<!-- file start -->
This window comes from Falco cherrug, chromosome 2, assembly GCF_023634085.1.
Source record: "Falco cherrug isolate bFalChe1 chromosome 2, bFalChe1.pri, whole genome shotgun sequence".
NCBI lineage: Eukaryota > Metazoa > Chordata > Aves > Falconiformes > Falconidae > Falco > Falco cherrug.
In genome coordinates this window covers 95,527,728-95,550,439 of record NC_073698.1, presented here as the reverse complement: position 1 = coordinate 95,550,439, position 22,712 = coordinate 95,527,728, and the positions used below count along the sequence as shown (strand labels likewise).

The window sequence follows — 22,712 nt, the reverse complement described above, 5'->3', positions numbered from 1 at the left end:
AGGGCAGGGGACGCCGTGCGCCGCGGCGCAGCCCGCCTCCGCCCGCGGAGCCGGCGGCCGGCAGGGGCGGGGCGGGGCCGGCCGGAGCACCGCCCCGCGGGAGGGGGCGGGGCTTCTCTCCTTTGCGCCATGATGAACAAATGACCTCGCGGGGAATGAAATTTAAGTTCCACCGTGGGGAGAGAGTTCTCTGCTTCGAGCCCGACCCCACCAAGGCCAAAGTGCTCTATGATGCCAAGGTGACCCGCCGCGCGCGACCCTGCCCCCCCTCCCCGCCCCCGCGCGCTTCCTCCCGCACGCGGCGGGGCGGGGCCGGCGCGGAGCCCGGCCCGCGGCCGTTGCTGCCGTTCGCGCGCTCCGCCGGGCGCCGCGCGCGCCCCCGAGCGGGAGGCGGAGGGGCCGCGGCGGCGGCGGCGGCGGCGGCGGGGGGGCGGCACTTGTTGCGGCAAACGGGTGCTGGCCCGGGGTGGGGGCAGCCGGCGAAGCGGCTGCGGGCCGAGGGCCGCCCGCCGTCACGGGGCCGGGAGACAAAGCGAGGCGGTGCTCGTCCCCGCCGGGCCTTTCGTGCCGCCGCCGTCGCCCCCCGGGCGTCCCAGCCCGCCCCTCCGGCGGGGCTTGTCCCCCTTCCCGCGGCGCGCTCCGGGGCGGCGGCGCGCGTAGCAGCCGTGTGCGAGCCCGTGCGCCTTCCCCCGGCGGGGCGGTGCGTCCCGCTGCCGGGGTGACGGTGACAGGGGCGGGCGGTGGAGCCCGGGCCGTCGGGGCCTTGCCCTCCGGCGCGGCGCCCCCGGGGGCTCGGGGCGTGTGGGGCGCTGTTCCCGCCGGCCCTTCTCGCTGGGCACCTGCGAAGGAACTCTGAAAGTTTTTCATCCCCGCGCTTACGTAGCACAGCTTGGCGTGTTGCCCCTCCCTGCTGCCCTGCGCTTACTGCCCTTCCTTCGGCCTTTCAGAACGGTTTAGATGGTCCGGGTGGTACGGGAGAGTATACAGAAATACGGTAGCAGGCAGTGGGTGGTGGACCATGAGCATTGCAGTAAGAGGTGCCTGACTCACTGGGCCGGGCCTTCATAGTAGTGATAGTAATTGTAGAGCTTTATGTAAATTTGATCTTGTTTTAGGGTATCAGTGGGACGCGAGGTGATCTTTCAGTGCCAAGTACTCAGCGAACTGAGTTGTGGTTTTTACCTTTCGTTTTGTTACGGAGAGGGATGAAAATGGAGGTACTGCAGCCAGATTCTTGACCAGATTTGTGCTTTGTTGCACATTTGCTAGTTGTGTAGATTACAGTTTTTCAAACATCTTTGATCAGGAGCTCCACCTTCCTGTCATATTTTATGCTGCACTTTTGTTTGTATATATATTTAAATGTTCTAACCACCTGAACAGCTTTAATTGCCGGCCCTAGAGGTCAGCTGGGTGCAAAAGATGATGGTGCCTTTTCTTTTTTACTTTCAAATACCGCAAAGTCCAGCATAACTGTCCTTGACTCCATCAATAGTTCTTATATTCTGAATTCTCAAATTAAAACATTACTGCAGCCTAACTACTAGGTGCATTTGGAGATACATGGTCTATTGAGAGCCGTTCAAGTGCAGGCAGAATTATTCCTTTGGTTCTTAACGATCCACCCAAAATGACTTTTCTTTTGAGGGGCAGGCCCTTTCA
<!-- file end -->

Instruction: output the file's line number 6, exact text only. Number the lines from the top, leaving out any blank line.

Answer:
AGGGCAGGGGACGCCGTGCGCCGCGGCGCAGCCCGCCTCCGCCCGCGGAGCCGGCGGCCGGCAGGGGCGGGGCGGGGCCGGCCGGAGCACCGCCCCGCGGGAGGGGGCGGGGCTTCTCTCCTTTGCGCCATGATGAACAAATGACCTCGCGGGGAATGAAATTTAAGTTCCACCGTGGGGAGAGAGTTCTCTGCTTCGAGCCCGACCCCACCAAGGCCAAAGTGCTCTATGATGCCAAGGTGACCCGCCGCGCGCGACCCTGCCCCCCCTCCCCGCCCCCGCGCGCTTCCTCCCGCACGCGGCGGGGCGGGGCCGGCGCGGAGCCCGGCCCGCGGCCGTTGCTGCCGTTCGCGCGCTCCGCCGGGCGCCGCGCGCGCCCCCGAGCGGGAGGCGGAGGGGCCGCGGCGGCGGCGGCGGCGGCGGCGGGGGGGCGGCACTTGTTGCGGCAAACGGGTGCTGGCCCGGGGTGGGGGCAGCCGGCGAAGCGGCTGCGGGCCGAGGGCCGCCCGCCGTCACGGGGCCGGGAGACAAAGCGAGGCGGTGCTCGTCCCCGCCGGGCCTTTCGTGCCGCCGCCGTCGCCCCCCGGGCGTCCCAGCCCGCCCCTCCGGCGGGGCTTGTCCCCCTTCCCGCGGCGCGCTCCGGGGCGGCGGCGCGCGTAGCAGCCGTGTGCGAGCCCGTGCGCCTTCCCCCGGCGGGGCGGTGCGTCCCGCTGCCGGGGTGACGGTGACAGGGGCGGGCGGTGGAGCCCGGGCCGTCGGGGCCTTGCCCTCCGGCGCGGCGCCCCCGGGGGCTCGGGGCGTGTGGGGCGCTGTTCCCGCCGGCCCTTCTCGCTGGGCACCTGCGAAGGAACTCTGAAAGTTTTTCATCCCCGCGCTTACGTAGCACAGCTTGGCGTGTTGCCCCTCCCTGCTGCCCTGCGCTTACTGCCCTTCCTTCGGCCTTTCAGAACGGTTTAGATGGTCCGGGTGGTACGGGAGAGTATACAGAAATACGGTAGCAGGCAGTGGGTGGTGGACCATGAGCATTGCAGTAAGAGGTGCCTGACTCACTGGGCCGGGCCTTCATAGTAGTGATAGTAATTGTAGAGCTTTATGTAAATTTGATCTTGTTTTAGGGTATCAGTGGGACGCGAGGTGATCTTTCAGTGCCAAGTACTCAGCGAACTGAGTTGTGGTTTTTACCTTTCGTTTTGTTACGGAGAGGGATGAAAATGGAGGTACTGCAGCCAGATTCTTGACCAGATTTGTGCTTTGTTGCACATTTGCTAGTTGTGTAGATTACAGTTTTTCAAACATCTTTGATCAGGAGCTCCACCTTCCTGTCATATTTTATGCTGCACTTTTGTTTGTATATATATTTAAATGTTCTAACCACCTGAACAGCTTTAATTGCCGGCCCTAGAGGTCAGCTGGGTGCAAAAGATGATGGTGCCTTTTCTTTTTTACTTTCAAATACCGCAAAGTCCAGCATAACTGTCCTTGACTCCATCAATAGTTCTTATATTCTGAATTCTCAAATTAAAACATTACTGCAGCCTAACTACTAGGTGCATTTGGAGATACATGGTCTATTGAGAGCCGTTCAAGTGCAGGCAGAATTATTCCTTTGGTTCTTAACGATCCACCCAAAATGACTTTTCTTTTGAGGGGCAGGCCCTTTCA